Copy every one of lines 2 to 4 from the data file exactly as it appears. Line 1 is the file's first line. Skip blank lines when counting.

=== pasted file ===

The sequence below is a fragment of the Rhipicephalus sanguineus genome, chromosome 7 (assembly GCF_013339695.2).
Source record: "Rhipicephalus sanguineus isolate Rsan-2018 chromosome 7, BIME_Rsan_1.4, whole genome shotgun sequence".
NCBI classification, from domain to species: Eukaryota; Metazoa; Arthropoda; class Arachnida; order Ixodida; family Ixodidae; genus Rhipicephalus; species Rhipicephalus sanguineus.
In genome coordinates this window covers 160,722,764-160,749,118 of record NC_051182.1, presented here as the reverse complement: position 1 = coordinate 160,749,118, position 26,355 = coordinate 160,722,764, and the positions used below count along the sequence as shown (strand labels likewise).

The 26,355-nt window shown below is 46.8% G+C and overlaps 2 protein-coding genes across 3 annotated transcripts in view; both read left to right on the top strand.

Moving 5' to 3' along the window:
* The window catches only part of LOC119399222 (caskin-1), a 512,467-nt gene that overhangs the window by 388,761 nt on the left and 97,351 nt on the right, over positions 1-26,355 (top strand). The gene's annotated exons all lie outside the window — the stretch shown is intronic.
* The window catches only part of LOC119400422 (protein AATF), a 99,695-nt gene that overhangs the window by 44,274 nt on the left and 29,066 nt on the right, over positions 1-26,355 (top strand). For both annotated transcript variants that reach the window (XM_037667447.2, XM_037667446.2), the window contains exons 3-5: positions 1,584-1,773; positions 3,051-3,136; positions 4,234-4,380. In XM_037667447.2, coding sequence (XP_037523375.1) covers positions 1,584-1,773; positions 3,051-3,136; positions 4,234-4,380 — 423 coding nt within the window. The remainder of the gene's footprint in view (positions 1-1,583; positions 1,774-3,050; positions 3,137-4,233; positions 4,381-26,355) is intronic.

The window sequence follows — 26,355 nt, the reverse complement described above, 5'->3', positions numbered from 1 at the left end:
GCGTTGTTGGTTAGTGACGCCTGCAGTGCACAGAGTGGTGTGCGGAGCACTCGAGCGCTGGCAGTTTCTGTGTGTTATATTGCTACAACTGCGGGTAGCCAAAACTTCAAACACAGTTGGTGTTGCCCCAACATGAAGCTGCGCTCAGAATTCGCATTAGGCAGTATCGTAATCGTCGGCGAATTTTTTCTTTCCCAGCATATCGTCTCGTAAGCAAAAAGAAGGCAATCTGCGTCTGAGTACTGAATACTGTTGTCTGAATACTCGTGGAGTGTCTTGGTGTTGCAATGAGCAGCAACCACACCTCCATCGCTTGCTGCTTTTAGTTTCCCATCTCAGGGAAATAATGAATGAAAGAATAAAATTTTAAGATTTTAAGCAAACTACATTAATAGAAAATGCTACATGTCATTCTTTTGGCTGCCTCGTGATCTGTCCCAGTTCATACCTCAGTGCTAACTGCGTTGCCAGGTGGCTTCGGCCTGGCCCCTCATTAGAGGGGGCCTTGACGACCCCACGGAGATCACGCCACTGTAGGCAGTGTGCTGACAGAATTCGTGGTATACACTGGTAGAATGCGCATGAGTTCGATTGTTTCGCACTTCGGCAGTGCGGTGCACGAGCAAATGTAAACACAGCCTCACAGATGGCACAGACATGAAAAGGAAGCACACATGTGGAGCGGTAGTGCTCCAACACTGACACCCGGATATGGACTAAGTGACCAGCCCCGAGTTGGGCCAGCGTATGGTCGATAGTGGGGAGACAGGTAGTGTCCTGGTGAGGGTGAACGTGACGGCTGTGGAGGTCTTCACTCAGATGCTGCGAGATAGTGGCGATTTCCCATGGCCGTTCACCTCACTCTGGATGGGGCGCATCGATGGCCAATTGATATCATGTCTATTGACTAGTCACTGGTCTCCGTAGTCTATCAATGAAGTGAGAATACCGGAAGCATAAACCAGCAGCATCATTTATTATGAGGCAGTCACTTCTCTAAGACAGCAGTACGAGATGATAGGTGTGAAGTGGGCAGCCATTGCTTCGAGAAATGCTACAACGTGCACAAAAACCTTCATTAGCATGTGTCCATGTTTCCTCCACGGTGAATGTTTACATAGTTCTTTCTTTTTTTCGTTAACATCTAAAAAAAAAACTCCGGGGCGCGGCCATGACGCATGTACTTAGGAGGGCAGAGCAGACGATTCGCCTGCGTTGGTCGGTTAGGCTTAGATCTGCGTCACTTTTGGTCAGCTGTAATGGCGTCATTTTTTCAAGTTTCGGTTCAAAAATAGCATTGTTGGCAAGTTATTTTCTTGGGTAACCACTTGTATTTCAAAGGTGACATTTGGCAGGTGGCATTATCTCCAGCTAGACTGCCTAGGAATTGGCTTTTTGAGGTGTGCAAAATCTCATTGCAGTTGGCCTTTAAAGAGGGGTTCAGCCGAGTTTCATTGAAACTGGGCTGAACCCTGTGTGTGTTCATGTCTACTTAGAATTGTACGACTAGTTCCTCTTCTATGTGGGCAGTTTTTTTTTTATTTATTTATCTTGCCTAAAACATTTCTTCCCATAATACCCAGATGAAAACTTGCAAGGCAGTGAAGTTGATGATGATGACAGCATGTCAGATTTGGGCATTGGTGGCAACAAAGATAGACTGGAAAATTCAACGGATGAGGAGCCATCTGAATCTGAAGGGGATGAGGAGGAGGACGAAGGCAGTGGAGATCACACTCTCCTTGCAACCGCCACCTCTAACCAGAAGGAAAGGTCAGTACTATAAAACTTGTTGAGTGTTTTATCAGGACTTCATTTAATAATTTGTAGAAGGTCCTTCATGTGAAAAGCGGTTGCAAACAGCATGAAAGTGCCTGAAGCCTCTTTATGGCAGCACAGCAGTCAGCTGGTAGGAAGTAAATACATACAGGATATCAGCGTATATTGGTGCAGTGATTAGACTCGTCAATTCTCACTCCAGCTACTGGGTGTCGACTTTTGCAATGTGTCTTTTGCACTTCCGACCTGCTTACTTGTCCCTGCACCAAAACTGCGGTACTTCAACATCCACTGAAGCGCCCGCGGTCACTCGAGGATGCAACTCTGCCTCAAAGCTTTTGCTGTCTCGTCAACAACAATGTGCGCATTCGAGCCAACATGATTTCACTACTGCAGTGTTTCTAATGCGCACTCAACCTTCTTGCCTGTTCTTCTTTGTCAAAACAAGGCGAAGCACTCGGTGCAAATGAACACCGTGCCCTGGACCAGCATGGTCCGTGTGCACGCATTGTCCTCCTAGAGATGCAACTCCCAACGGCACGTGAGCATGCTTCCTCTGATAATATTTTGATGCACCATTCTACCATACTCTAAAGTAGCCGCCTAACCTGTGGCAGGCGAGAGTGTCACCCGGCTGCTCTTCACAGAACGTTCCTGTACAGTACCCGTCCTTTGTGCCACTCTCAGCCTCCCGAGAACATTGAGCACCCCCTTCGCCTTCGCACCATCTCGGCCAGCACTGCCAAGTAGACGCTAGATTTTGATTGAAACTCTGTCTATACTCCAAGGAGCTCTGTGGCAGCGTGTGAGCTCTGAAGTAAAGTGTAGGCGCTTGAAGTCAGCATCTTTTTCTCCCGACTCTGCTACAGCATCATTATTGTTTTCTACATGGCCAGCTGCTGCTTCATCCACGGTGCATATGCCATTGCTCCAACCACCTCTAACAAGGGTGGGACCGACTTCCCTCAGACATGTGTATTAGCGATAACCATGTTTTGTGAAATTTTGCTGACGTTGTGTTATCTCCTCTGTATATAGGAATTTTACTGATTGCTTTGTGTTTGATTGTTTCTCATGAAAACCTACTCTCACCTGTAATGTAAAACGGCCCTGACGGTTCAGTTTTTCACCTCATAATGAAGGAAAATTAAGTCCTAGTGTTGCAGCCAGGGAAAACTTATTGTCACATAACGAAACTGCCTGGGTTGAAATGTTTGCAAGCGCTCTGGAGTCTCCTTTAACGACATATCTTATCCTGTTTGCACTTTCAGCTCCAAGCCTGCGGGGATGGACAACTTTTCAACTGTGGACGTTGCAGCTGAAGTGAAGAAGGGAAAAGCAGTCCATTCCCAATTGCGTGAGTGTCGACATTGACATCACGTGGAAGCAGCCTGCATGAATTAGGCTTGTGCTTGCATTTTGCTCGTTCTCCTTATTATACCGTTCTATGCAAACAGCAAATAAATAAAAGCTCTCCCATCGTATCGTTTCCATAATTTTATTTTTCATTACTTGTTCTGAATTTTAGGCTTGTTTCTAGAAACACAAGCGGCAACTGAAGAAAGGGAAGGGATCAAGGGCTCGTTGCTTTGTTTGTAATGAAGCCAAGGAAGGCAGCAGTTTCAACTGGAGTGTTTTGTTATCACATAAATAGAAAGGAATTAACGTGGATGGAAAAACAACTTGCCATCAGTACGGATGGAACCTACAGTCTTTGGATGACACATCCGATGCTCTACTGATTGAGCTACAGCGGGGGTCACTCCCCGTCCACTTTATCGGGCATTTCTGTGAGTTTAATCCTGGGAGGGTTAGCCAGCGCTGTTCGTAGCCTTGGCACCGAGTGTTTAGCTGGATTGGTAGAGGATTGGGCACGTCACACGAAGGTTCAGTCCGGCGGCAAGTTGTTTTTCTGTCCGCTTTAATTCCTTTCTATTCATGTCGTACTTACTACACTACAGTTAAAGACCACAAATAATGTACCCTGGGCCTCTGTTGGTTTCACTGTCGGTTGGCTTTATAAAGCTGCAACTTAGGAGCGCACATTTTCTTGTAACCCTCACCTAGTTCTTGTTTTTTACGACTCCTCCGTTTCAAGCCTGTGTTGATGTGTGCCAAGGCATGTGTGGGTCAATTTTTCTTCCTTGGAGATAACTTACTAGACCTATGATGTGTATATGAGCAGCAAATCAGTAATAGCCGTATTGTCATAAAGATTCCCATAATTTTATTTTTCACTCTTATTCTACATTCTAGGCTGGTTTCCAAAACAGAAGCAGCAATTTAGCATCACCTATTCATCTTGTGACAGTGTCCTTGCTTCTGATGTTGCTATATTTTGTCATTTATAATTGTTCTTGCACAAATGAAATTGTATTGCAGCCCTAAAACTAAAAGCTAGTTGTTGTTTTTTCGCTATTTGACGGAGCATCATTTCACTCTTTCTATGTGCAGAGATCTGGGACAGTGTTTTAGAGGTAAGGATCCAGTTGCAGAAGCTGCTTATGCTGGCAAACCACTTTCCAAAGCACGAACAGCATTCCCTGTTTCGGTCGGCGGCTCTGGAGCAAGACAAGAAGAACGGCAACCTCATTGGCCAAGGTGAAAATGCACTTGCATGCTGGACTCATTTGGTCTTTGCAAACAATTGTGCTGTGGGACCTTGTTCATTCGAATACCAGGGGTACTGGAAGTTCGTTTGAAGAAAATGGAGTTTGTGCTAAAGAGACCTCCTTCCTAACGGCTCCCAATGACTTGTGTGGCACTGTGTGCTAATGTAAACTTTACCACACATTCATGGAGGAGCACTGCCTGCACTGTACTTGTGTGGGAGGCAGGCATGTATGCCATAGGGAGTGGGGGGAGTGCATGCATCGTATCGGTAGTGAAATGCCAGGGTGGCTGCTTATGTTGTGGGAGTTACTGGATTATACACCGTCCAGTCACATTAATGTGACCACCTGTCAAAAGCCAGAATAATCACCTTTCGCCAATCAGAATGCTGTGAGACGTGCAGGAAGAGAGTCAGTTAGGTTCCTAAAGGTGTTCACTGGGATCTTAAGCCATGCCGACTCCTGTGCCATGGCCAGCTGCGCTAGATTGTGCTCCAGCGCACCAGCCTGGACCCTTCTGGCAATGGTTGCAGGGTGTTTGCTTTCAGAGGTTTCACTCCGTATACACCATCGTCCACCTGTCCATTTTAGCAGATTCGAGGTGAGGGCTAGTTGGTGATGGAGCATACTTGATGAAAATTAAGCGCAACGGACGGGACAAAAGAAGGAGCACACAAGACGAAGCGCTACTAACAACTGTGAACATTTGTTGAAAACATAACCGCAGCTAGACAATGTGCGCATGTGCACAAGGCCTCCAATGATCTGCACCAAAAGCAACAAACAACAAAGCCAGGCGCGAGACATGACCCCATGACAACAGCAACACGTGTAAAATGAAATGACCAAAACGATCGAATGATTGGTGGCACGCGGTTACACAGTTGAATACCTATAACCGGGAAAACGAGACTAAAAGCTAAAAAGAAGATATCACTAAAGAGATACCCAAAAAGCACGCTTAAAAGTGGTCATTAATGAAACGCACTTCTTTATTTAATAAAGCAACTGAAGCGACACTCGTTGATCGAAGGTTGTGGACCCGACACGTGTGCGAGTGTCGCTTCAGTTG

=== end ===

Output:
Source record: "Rhipicephalus sanguineus isolate Rsan-2018 chromosome 7, BIME_Rsan_1.4, whole genome shotgun sequence".
NCBI classification, from domain to species: Eukaryota; Metazoa; Arthropoda; class Arachnida; order Ixodida; family Ixodidae; genus Rhipicephalus; species Rhipicephalus sanguineus.
In genome coordinates this window covers 160,722,764-160,749,118 of record NC_051182.1, presented here as the reverse complement: position 1 = coordinate 160,749,118, position 26,355 = coordinate 160,722,764, and the positions used below count along the sequence as shown (strand labels likewise).